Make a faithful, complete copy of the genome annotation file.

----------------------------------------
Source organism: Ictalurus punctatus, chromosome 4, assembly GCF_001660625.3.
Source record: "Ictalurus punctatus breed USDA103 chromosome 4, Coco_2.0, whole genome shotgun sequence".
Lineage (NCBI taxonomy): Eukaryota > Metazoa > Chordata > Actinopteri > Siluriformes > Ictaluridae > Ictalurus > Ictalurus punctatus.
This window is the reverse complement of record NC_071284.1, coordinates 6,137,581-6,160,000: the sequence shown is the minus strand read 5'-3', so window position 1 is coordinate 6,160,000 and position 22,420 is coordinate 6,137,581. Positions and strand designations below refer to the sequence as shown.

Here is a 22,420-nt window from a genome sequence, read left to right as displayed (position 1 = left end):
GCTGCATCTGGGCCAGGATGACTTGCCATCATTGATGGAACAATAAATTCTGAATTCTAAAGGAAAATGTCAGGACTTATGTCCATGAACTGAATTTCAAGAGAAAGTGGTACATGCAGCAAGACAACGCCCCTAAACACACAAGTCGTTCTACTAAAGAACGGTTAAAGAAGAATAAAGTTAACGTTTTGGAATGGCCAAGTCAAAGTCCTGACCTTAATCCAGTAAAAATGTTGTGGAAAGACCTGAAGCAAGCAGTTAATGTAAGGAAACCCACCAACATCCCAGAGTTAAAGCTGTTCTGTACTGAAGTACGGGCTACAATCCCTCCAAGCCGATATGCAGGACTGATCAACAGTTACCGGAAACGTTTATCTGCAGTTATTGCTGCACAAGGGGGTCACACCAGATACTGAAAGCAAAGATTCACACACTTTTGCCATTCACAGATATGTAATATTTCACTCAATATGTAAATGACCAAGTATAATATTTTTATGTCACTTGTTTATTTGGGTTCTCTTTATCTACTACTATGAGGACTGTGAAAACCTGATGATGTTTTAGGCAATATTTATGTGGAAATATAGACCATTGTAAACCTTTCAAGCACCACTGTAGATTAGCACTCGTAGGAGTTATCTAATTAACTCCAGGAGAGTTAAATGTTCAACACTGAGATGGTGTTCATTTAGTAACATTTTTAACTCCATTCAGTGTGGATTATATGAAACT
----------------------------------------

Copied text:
Source organism: Ictalurus punctatus, chromosome 4, assembly GCF_001660625.3.
Source record: "Ictalurus punctatus breed USDA103 chromosome 4, Coco_2.0, whole genome shotgun sequence".
Lineage (NCBI taxonomy): Eukaryota > Metazoa > Chordata > Actinopteri > Siluriformes > Ictaluridae > Ictalurus > Ictalurus punctatus.
This window is the reverse complement of record NC_071284.1, coordinates 6,137,581-6,160,000: the sequence shown is the minus strand read 5'-3', so window position 1 is coordinate 6,160,000 and position 22,420 is coordinate 6,137,581. Positions and strand designations below refer to the sequence as shown.

Here is a 22,420-nt window from a genome sequence, read left to right as displayed (position 1 = left end):
GCTGCATCTGGGCCAGGATGACTTGCCATCATTGATGGAACAATAAATTCTGAATTCTAAAGGAAAATGTCAGGACTTATGTCCATGAACTGAATTTCAAGAGAAAGTGGTACATGCAGCAAGACAACGCCCCTAAACACACAAGTCGTTCTACTAAAGAACGGTTAAAGAAGAATAAAGTTAACGTTTTGGAATGGCCAAGTCAAAGTCCTGACCTTAATCCAGTAAAAATGTTGTGGAAAGACCTGAAGCAAGCAGTTAATGTAAGGAAACCCACCAACATCCCAGAGTTAAAGCTGTTCTGTACTGAAGTACGGGCTACAATCCCTCCAAGCCGATATGCAGGACTGATCAACAGTTACCGGAAACGTTTATCTGCAGTTATTGCTGCACAAGGGGGTCACACCAGATACTGAAAGCAAAGATTCACACACTTTTGCCATTCACAGATATGTAATATTTCACTCAATATGTAAATGACCAAGTATAATATTTTTATGTCACTTGTTTATTTGGGTTCTCTTTATCTACTACTATGAGGACTGTGAAAACCTGATGATGTTTTAGGCAATATTTATGTGGAAATATAGACCATTGTAAACCTTTCAAGCACCACTGTAGATTAGCACTCGTAGGAGTTATCTAATTAACTCCAGGAGAGTTAAATGTTCAACACTGAGATGGTGTTCATTTAGTAACATTTTTAACTCCATTCAGTGTGGATTATATGAAACT